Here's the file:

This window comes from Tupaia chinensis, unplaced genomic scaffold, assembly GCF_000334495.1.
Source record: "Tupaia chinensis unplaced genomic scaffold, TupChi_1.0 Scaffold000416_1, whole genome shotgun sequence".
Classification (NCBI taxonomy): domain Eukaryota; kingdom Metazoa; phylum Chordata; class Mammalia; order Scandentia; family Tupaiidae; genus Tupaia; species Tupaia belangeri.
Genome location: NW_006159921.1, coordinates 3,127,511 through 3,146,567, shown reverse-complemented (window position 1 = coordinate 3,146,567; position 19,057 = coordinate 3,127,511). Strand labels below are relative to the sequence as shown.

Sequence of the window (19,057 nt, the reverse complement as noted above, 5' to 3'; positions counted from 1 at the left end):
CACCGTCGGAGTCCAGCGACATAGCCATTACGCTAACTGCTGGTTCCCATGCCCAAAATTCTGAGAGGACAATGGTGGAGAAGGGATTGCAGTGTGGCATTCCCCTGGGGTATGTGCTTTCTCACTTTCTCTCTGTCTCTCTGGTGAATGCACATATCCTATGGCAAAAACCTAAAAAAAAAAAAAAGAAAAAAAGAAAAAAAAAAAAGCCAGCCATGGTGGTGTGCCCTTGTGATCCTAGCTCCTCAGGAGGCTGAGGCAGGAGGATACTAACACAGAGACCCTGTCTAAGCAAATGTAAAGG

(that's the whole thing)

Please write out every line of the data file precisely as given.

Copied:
This window comes from Tupaia chinensis, unplaced genomic scaffold, assembly GCF_000334495.1.
Source record: "Tupaia chinensis unplaced genomic scaffold, TupChi_1.0 Scaffold000416_1, whole genome shotgun sequence".
Classification (NCBI taxonomy): domain Eukaryota; kingdom Metazoa; phylum Chordata; class Mammalia; order Scandentia; family Tupaiidae; genus Tupaia; species Tupaia belangeri.
Genome location: NW_006159921.1, coordinates 3,127,511 through 3,146,567, shown reverse-complemented (window position 1 = coordinate 3,146,567; position 19,057 = coordinate 3,127,511). Strand labels below are relative to the sequence as shown.

Sequence of the window (19,057 nt, the reverse complement as noted above, 5' to 3'; positions counted from 1 at the left end):
CACCGTCGGAGTCCAGCGACATAGCCATTACGCTAACTGCTGGTTCCCATGCCCAAAATTCTGAGAGGACAATGGTGGAGAAGGGATTGCAGTGTGGCATTCCCCTGGGGTATGTGCTTTCTCACTTTCTCTCTGTCTCTCTGGTGAATGCACATATCCTATGGCAAAAACCTAAAAAAAAAAAAAAGAAAAAAAGAAAAAAAAAAAAGCCAGCCATGGTGGTGTGCCCTTGTGATCCTAGCTCCTCAGGAGGCTGAGGCAGGAGGATACTAACACAGAGACCCTGTCTAAGCAAATGTAAAGG